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Class Aves
Order Passeriformes
Family Icteridae


Euphagus magnirostris Miller 1929—Big-billed BlackbirdPleistocene regional distribution of Euphagus magnirostris

Euphagus magnirostris was named on the basis of a lower mandible from Rancho La Brea (Miller 1929). Pertinent data were given by Miller (1929):

Diagnosis.-Ramus long and gonys (symphysis) relatively short; mental angle wide; mandible slightly attenuated distally; basal part of gonys somewhat inflated; gonys and tomium faintly curved; remainder of the skeleton, in so far as known, similar to cyanocephalus.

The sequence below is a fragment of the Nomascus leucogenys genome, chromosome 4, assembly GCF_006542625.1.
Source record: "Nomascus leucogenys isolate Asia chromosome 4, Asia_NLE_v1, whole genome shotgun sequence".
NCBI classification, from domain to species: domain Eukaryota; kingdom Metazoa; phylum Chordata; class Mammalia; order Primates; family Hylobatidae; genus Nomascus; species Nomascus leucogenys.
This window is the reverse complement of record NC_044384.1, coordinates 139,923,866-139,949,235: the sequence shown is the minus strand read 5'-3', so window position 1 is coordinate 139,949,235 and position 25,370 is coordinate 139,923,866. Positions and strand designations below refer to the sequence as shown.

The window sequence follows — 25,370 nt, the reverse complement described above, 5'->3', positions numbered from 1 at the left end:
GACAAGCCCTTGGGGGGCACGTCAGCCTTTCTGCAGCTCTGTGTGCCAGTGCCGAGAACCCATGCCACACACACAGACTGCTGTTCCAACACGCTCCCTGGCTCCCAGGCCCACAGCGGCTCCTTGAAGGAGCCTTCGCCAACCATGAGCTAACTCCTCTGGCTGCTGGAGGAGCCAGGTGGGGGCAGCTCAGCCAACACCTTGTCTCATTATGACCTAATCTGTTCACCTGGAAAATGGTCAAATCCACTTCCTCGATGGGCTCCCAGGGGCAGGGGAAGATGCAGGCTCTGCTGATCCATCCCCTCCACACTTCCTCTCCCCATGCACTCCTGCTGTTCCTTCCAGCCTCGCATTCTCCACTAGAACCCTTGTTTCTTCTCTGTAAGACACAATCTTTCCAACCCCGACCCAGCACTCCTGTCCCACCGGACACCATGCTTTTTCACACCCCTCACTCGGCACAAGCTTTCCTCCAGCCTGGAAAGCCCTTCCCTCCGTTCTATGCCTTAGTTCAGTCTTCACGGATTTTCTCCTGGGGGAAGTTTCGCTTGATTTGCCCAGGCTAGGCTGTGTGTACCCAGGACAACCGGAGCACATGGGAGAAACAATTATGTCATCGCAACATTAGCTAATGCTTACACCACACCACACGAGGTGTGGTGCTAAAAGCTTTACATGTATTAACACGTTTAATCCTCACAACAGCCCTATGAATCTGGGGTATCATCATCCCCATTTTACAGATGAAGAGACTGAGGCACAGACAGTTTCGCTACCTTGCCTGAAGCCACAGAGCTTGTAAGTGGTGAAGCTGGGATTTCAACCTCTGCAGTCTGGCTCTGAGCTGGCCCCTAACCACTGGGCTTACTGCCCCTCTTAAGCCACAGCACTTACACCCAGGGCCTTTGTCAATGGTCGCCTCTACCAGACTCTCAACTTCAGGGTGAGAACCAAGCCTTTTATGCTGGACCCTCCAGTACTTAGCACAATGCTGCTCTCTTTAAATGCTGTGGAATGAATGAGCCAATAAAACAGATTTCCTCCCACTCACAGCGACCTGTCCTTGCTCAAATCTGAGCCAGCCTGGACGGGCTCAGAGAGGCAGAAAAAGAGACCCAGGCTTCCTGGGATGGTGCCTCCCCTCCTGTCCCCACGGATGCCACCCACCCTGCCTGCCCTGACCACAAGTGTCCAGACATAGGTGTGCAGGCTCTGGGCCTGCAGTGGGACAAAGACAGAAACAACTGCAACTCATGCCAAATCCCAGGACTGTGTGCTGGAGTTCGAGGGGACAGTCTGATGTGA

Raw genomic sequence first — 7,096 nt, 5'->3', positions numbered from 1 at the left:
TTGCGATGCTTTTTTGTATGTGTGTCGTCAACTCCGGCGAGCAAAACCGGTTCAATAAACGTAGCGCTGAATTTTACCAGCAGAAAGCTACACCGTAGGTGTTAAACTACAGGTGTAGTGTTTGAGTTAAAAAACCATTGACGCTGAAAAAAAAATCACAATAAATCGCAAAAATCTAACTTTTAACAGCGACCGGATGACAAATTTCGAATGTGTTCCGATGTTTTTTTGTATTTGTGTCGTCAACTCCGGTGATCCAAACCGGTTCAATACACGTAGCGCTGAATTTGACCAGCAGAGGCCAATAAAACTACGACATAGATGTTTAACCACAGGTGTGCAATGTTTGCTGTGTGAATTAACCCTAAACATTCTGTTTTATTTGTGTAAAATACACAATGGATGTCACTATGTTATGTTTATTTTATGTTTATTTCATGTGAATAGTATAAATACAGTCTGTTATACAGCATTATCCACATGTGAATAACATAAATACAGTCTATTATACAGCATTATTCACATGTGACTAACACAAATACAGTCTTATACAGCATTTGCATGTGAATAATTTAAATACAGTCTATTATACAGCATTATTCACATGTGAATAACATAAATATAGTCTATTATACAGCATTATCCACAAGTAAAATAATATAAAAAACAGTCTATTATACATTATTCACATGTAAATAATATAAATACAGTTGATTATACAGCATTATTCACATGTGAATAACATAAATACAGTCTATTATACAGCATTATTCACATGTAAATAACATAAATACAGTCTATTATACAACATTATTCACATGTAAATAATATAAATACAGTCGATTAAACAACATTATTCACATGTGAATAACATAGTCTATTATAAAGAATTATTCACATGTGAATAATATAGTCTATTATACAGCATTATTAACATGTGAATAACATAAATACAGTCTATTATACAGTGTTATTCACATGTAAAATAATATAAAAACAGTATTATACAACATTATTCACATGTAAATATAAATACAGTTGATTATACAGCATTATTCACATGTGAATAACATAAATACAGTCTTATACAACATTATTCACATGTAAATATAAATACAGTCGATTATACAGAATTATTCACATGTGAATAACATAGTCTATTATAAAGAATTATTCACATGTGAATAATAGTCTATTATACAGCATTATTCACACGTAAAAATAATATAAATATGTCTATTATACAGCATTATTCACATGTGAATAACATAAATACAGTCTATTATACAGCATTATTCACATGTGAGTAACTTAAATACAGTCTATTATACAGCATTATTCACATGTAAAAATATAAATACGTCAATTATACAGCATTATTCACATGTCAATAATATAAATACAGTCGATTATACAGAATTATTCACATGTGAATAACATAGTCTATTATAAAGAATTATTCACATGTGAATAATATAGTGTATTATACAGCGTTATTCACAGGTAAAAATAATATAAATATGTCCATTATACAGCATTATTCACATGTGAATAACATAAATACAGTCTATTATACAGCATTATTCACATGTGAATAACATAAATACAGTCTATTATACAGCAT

Comparison.-The lower mandible of magnirostris most nearly approaches E. cyanocephalus, but is larger and stockier, with a greater interramal space. The upper and lower margins of the mandible are slightly curved distally instead of being approximately straight (compare pl. 1, e, g).

Measurements.-Of type: length of ramus, 23.5 mm.; interramal width at base of tomium, 9.4. Average of six males of cyanocephalus (maximum and minimum in parenthesis): length of ramus, 22.4 (23.0-21.8); interramal width, 8.7 (8.9-8.4).


Mid/Late Wisconsin: Rancho La Brea (Stock and Harris 1992).

Literature. Miller 1929; Stock and Harris 1992.


Last Update: 1 Jul 2014